• What is the biggest return I can get for the least amount of effort?
    • The last 20% of most projects is usually the most time-consuming. Do the first 80% yourself in 20% of the time and hand the last 20% to someone else to complete
  • Parkinson’s Law: work expands so as to fill time available for its completion. In other words, don’t take 60 days to do something important that could be done in 24 hours.
  • Constraints can be a good thing… do more with less
  • Multiply yourself: inspire others to your cause, turn a snowball into an avalanche (1 –> ∞). Here’s a post on Becoming a Force Multiplier
  • Make simple rules for yourself and others: one blog post per day, write 2000 words per day, five sales calls per day, etc
  • Pick just one metric to measure yourself by: customer counts, new customers, revenue, profit, market share, new designs (Just Pick One!)
  • Make a “Stop Doing” list…stuff to stop doing altogether
  • Do a little bit every day no matter what… stick to a routine and you’ll be amazed at what you can accomplish!
  • “The most important thing is focus, second is committing time to your endeavor. No matter how great the talent or effort, some things just take time… you can’t produce a baby in one month by getting nine women pregnant” -Warren Buffett

P.S. if you are ever frustrated and not feeling like you are making progress, start making an “I did it” list instead of a “To Do” list. You’ll be surprised at how much you are actually accomplishing!

Steven Covey: 7 Habits of Highly Effective People
David Allen: Getting Things Done
Napoleon Hill: Think and Grow Rich
Tim Ferriss: The 4 Hour Work Week


“Be more concerned with your character than your reputation, because your character is what you really are, while your reputation is merely what others think you are” -John Wooden

Who am I to write anything on this topic as I’ve had plenty of screw-ups in my own life, but let’s give it a try anyway…the only way to get better…

As we have seen time and time again, someone we have come to admire and adore over time has been found to be not what we thought maybe only by one act of poor judgment. The challenge is that many of us try to project to others that which we think they will look favorably on us for and try to hide our warts. Somehow those warts can dwarf your good deeds, especially if you have lived your life “too perfect” as there is always someone that has been just waiting to tear you down.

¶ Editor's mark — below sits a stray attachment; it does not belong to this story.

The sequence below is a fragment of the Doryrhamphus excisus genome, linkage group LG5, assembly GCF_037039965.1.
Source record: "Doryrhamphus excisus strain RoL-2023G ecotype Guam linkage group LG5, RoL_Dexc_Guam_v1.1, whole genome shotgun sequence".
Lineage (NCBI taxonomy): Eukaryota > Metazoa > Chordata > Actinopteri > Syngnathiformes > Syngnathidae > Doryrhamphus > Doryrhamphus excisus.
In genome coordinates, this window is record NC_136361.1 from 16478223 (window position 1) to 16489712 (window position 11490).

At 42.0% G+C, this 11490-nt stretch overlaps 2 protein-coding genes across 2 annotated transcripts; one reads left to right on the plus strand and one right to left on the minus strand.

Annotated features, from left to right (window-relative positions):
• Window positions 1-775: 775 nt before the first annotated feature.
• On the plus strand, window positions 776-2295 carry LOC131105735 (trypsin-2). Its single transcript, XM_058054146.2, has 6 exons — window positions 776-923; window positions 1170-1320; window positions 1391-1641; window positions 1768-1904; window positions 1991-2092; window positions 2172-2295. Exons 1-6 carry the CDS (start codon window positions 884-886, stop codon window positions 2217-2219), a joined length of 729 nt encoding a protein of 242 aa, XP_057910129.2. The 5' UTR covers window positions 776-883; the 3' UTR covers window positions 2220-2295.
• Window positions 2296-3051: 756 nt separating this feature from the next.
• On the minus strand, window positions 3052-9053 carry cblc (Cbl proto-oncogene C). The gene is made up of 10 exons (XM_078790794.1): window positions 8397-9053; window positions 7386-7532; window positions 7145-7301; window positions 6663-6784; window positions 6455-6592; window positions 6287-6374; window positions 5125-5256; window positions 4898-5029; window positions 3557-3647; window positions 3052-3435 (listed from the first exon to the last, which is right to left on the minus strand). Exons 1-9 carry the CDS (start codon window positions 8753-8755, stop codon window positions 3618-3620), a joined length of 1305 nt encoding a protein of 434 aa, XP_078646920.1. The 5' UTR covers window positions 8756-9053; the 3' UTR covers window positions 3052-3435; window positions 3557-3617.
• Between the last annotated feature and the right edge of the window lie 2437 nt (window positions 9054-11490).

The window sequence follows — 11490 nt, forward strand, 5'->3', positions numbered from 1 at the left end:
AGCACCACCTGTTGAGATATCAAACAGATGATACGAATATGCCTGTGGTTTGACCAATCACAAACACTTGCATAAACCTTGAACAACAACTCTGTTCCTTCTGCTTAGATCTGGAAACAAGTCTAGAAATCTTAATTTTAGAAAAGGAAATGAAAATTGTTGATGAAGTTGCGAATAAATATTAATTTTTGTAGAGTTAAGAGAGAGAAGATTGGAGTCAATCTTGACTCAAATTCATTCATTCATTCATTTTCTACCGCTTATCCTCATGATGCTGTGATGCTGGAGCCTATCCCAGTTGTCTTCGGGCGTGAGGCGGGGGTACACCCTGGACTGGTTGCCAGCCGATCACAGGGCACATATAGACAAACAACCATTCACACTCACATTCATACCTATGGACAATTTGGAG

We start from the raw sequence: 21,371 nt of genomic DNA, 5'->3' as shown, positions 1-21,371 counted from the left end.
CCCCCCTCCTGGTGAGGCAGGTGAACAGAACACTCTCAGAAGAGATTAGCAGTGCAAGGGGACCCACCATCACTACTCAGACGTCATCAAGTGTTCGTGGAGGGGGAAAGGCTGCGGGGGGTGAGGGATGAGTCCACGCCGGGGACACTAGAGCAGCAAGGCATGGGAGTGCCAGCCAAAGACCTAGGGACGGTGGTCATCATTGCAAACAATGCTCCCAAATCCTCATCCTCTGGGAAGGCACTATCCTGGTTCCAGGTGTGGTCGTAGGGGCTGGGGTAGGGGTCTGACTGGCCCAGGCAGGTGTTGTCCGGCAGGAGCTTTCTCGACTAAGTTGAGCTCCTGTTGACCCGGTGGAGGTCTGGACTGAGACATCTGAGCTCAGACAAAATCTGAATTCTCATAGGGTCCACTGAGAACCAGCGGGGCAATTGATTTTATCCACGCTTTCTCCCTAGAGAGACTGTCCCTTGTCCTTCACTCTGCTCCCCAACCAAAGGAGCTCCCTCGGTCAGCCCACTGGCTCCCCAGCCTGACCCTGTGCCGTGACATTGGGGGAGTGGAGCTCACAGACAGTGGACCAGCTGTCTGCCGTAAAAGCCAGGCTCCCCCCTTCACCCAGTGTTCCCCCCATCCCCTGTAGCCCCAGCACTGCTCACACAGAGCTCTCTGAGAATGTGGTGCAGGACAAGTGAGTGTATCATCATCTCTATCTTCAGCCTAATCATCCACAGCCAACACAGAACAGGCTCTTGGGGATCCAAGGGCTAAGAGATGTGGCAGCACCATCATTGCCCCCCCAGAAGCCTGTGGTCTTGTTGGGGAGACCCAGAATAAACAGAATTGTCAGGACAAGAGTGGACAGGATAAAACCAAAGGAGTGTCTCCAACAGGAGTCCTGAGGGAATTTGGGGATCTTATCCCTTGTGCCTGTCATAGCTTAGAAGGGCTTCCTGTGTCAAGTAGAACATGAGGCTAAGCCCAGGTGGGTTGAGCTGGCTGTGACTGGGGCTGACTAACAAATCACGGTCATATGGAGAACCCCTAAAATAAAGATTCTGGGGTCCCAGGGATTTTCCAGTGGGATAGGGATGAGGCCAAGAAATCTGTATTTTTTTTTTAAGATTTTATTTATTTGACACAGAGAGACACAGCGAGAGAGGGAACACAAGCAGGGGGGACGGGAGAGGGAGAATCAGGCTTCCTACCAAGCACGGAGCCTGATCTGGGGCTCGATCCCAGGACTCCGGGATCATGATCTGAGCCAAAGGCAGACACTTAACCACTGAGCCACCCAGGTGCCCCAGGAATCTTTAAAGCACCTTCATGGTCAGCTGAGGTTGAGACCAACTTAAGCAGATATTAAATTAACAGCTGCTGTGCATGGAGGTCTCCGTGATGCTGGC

Maybe it is better to show your warts from the beginning, like Eminem at the end of 8 Mile… tell everybody your ugly stuff and no one can tear you down if you have already put it out there. Here are a few other things that go a long way:

  • Underpromise/Overdeliver
  • Do that which you say you are going to do
  • Never make a promise you can’t keep
  • Be loyal to those not present… this builds trust with those that are
  • If you want to be trusted, be trustworthy

ponder on this: if you make mistakes early in life, but own up to them, you have a chance to recover. However if you spend your life covering up your lies, deceits, etc. and are found out, you may have no chance (or time) to recover…look at Bill Cosby, Joe Paterno, Bernie Madoff, etc.

If the whole world (Your Mom, your Dad, wife, kids) could see every move you make, every thought you think, would you behave the same?

Warren Buffett, “It takes 20 years to build a reputation and 5 minutes to ruin it”

“Honesty compounds exponentially, not over days or weeks, but decades. Be dishonest once and all of those seeds will be washed away” -James Altucher


“Perfection is achieved, not when there is no more to add, but when there is no more to take away” -The Little Prince

Complexity is your enemy… any fool can make something complicated. It is very hard to make something simple. Don’t accumulate, eliminate! The learned man aims for more, but the wise man decreases and then decreases again. Your lifestyle tends to expand to accommodate your income… avoid this at all cost. Physically get rid of things lying around the house… this will free your mind considerably as you won’t think about them anymore. A rich man is not the one who has the most, but the one who needs the least

“Telling yourself you have all the time in the world, all the money in the world, all the colors in the palette, anything you want… this just kills creativity” -Jack White

Dr. Seuss wrote Green Eggs and Ham with only 50 different words. “It seems contradictory, but when it comes to creative work, limitations mean freedom… choose what to leave out… nothing is more paralyzing than the idea of limitless possibilities” -Austin Kleon

Simplicity is great in writing and speaking… use less words, but more impactful. Epictetus defined wealth as not having numerous and extravagant possessions, but as having few wants.

“Just as when the uncarved block is shaped it loses its simplicity, when the wise person loses his simplicity he is no longer wise” -Tao Te Ching